and reutilization and other areas. A total of 1,560 Chinese projects
have been successfully registered with the United Nations Clean
Development Mechanism Executive Board, accounting for 45.67 percent of
the world's total registered programs, and their estimated certified
emission reduction (CER) has reached an annual issuance volume of 328
million tons of carbon dioxide equivalent, accounting for 63.84 percent
of the world's total, providing valuable support for the implementation
of the Kyoto Protocol.

VII. Objectives, Policies and Actions during the 12th Five-Year Plan Period

During the 12th Five-Year Plan period, China will take addressing global
climate change as an important task in its economic and social
development. With scientific development as the theme and accelerating
the transformation of the country' s economic development pattern as the
main focus, China will foster the concept of green and low-carbon
development, and take addressing climate change as an important strategy
for its economic and social development as well as an important
opportunity for economic restructuring and the transformation of its
economic development pattern. It will adhere to the new road of
industrialization, rationally control total energy consumption, take
various measures such as comprehensively optimizing the industrial
structure and energy mix, practicing energy conservation and raising
energy efficiency, and increasing the capacity of carbon sinks to ,
effectively control greenhouse gas emissions, improve the capacity to
cope with climate change, conduct extensive international cooperation on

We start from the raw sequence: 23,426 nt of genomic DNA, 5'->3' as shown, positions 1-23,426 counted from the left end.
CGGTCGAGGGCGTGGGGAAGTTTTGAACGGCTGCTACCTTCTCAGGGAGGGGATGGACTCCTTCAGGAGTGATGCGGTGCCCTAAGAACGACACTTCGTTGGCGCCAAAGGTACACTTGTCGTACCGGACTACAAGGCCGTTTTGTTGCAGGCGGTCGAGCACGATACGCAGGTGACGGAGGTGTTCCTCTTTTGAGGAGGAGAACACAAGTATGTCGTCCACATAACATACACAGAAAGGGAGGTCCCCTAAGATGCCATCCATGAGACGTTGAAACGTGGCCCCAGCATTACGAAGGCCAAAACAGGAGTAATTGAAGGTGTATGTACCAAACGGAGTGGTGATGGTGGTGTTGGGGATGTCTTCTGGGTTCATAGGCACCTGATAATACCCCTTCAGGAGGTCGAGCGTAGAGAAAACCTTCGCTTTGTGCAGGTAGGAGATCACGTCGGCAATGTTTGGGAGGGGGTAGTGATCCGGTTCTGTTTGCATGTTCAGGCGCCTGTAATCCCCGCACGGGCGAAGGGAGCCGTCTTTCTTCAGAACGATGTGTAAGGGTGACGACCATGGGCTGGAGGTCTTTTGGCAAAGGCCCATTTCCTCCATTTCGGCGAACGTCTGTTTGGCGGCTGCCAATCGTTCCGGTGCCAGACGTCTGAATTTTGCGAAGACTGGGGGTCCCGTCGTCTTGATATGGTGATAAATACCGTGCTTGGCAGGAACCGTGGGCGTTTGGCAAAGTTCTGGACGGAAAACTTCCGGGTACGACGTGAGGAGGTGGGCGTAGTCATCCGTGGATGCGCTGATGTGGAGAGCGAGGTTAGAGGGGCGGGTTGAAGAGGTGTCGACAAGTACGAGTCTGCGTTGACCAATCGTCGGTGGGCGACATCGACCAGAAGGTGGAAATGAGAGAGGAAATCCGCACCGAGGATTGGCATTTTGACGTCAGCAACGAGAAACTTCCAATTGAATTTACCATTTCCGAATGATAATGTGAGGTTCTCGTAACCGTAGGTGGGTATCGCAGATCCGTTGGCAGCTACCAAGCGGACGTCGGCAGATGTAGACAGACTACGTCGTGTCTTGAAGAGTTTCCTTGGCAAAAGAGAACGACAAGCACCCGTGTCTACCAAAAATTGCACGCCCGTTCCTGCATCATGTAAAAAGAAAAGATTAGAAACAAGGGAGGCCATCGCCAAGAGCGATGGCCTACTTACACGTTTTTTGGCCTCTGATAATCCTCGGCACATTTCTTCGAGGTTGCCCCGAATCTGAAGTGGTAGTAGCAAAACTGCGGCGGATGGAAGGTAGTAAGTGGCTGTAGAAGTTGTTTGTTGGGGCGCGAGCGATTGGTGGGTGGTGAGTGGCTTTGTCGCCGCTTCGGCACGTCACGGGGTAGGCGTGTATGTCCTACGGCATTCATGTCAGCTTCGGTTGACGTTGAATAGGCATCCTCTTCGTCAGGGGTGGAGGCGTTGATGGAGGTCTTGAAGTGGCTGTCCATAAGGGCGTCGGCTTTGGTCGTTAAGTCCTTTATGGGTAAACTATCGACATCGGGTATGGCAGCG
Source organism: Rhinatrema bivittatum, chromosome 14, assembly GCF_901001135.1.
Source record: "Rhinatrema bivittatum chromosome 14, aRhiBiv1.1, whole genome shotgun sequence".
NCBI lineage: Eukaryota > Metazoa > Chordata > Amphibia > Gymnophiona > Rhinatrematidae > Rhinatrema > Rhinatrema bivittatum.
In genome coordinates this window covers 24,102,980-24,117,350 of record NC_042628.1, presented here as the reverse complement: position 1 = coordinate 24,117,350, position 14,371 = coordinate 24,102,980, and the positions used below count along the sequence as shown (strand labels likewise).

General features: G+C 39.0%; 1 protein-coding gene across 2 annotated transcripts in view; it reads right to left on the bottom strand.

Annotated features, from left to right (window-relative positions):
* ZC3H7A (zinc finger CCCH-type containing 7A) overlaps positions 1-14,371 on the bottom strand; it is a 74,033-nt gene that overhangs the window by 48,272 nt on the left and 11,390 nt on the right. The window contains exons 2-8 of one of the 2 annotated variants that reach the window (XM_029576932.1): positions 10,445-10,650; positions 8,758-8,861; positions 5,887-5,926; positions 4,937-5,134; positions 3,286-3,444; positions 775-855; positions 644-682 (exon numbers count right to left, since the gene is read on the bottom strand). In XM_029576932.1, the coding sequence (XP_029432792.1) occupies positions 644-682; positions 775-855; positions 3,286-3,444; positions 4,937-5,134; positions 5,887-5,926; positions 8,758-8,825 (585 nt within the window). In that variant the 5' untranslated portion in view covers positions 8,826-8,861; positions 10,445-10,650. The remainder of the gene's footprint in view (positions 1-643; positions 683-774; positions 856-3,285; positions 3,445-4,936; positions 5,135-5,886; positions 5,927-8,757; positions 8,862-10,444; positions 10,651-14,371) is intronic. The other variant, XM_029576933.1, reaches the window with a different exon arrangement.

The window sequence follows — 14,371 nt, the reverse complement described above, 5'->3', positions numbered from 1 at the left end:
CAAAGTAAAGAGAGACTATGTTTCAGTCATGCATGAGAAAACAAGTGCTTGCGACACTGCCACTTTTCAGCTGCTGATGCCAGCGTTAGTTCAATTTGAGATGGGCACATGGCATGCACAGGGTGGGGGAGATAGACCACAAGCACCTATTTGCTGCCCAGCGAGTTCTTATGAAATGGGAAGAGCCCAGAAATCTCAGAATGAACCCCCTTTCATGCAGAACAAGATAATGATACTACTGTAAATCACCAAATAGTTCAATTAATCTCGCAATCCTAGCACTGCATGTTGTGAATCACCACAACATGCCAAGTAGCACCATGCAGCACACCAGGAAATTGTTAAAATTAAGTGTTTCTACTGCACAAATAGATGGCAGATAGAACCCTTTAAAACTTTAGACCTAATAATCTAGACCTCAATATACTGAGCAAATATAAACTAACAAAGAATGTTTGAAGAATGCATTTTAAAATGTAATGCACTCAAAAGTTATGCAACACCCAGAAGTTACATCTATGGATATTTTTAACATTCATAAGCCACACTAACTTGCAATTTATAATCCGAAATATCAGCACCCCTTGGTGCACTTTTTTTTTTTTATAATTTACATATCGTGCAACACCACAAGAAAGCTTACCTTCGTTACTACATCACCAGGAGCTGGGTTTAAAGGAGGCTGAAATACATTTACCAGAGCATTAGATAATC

climate change, and promote sustainable economic and social development.

1. Main Objectives

Before the Copenhagen Climate Change Conference was held in 2009, the
Chinese government had announced the objective of reducing greenhouse
gas emissions per-unit GDP by 40-45 percent by 2020 as compared with
that in 2005, and had it included as a compulsory indicator in its
medium- and long-term program for national economic and social
development. In March 2011, the Outline of the 12th Five-Year Plan for
National Economic and Social Development of the People' s Republic of
China adopted by the National People's Congress stated the following
compulsive objectives to address climate change during the 12th
Five-Year Plan period: By 2015, carbon dioxide emission per-unit GDP
would be reduced by 17 percent and energy consumption per-unit GDP by 16
percent as compared with that in 2010; the proportion of consumption of
non-fossil energy to the consumption of primary energy would be
increased to 11.4 percent; and the acreage of new forests would increase
by 12.5 million ha, with the forest coverage rate raised to 21.66
percent and the forest growing stock increased by 600 million cu m. This
fully demonstrates Chinese government' s determination to promote
low-carbon development and address climate change.

2. Policies and Actions

Centering on the aforesaid objectives, China will cope with climate
change in the following 11 major aspects during the 12th Five-Year Plan
period:

First, strengthening the legal system building and strategic planning.
In accordance with the requirements set in the Resolution of the
Standing Committee of the National People' s Congress on Making Active
Responses to Climate Change, China will study and enact special laws in
addressing climate change, and revise relevant laws, regulations, rules
and standards in line with the requirements of the work on climate
change. China will also conduct research in low-carbon development
strategy and study of the overall strategy to adapt to climate change,